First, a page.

Strategy served HOT by Nespresso!

Over Christmas I visited the Nespresso brand store at Aarhus, Denmark together with my girlfriend. She was very fond of the beautiful coffee machines, whereas I found them too expensive and unnecessary. However, it sparked an interesting discussion and a fascination about Nestlé’s successful journey in transforming a mere commodity into a premium product. Admirably, Nespresso contributes approximately 8% of Nestlé’s EUR83 billion in revenues 2015 and represent a 25% margin compared to Nestlés overall 15% margin. Furthermore, the single-serve cup segment is the fastest growing in the industry.

How did Nespresso do it?

Establish an ecosystem – The Capsule

It all started with the coffee capsule which was invented back in 1976. However, it wasn’t before the 1990s that the concept really caught on as it was introduced to the consumer market in Switzerland.

The capsule is a significant part of Nespresso’s success. One thing is that the capsule serves a modern demand of single servings, as people more than ever before are living alone and are craving individualized experiences. As my girlfriend argued that the capsule concept allows her to make a cup of cappuccino just for herself before she leaves for work, instead of making an entire pot of coffee that goes to waste. More so, the capsule is the core component of establishing an ecosystem where you as a customer are compelled to purchase Nespresso capsules to use your Nespresso coffee machine. If you take a step back, you realise that this strategic decision allows Nespresso to gain revenues from two successful avenues: the coffee machine and the coffee capsules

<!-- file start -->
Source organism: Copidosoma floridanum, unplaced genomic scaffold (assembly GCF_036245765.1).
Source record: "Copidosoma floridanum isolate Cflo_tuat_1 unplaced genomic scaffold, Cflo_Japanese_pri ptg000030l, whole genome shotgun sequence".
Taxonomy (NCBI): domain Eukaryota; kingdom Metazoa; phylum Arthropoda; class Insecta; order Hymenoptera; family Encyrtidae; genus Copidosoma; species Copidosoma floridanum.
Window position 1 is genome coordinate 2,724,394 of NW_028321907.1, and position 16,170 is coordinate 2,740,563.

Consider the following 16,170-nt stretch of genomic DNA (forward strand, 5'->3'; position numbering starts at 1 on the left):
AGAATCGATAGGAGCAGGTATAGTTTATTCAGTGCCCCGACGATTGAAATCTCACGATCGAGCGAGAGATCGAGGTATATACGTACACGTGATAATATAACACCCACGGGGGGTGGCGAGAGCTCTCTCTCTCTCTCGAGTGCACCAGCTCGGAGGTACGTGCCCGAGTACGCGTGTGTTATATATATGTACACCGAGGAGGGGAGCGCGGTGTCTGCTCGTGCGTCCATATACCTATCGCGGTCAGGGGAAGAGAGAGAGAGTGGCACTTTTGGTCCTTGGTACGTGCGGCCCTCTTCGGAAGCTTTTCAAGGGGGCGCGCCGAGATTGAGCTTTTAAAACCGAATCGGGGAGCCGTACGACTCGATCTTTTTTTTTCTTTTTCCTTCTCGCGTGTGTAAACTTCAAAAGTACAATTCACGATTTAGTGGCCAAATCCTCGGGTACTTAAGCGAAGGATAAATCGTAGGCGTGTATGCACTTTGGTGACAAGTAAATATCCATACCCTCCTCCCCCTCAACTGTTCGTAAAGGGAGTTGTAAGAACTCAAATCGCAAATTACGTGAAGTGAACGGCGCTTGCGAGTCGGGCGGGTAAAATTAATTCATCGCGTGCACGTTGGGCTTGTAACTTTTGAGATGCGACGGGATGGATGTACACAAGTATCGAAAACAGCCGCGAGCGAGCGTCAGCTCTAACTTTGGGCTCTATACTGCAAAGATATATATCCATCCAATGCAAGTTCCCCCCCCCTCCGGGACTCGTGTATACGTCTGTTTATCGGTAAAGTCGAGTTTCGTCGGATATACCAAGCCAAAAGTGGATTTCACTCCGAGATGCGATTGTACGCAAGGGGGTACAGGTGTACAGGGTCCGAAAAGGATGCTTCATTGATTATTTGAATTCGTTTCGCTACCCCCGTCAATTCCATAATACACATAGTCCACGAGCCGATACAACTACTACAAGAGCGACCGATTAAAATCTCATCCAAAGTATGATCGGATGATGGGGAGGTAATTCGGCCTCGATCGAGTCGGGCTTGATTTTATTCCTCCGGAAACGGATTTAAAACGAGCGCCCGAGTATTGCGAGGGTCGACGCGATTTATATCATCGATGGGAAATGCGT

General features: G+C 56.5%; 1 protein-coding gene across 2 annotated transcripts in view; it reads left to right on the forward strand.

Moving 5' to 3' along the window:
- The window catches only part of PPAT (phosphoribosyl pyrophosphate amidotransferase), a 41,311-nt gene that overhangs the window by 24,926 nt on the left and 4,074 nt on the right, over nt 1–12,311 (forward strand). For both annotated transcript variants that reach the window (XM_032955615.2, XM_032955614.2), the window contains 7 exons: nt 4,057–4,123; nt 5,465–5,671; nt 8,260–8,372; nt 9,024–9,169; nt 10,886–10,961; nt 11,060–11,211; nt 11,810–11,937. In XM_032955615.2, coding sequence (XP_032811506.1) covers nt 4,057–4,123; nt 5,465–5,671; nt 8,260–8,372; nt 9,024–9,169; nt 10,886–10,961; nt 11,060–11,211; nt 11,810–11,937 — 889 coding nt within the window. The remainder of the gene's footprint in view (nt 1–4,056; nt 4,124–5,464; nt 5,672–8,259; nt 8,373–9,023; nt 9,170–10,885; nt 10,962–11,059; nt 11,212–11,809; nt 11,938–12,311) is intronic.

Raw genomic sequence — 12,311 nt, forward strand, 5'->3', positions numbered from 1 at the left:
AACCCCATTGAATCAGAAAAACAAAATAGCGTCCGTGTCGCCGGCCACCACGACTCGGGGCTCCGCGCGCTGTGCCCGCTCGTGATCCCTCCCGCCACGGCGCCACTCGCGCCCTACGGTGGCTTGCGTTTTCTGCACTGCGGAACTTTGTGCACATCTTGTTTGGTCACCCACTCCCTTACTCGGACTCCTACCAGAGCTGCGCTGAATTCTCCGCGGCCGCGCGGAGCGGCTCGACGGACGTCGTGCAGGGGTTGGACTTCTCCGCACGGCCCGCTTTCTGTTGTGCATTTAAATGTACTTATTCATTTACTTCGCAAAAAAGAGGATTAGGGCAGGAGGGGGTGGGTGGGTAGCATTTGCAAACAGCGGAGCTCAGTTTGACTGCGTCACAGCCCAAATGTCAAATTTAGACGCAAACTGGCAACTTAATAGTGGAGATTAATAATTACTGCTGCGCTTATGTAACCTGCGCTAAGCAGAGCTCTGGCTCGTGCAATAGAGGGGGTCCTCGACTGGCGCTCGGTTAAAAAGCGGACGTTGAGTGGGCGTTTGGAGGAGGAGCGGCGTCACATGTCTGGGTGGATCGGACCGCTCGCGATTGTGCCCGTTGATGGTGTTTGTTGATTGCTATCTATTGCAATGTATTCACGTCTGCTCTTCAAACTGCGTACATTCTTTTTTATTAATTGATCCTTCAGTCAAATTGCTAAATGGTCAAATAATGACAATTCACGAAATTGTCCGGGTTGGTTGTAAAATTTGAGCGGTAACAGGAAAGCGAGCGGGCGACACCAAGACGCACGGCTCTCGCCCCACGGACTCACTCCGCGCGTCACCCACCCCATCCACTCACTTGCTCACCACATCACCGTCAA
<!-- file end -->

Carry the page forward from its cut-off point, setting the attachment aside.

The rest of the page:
This brings me to pricing. Pricing is absolutely vital for the ecosystem to exist and thrive, as the relatively high price of a Nespresso coffee machine creates high switching costs. Spending EUR150 on a coffee machine makes you vested in the ecosystem and you will be less likely to switch.

An example of another businesses that has created a similar ecosystem is Sony PlayStation, as games won’t work on competing consoles, forcing you to remain in the PlayStation universe. Similar to Nespresso the PlayStation console is relatively expensive starting at EUR299, enforcing high switching costs.


Another vital reason for Nespresso’s success has been investing in Marketing and in establishing brand awareness. George Clooney has been the brand ambassador of Nespresso since 2006 and has played a significant role in forming the brand values associated with Nespresso. Nespresso has also embraced Social Media and has shown excellent commitment to engage with its follow-base. If you study Nespresso’s Facebook page you will find that Nespresso is actively responding to both positive and negative comments made by customers.

What should be recognised is how consistent and aligned Nespresso’s communication is from its brand stores, its TV commercials, its social media activity, not to mention its e-commerce platform. No matter which channel you choose to communicate with Nespresso it will be consistent.

Creating a community

When you buy a Nespresso Coffee Machine you also buy the Nespresso Club Membership. The Club Membership gives you a range of benefits like: automatic order online, free delivery, special promotions, 24-hour coffee expert hotline and exclusive brand events in your local Nespresso store. Every activity is designed to create and maintain loyal customers, and furthermore, increases the switching cost.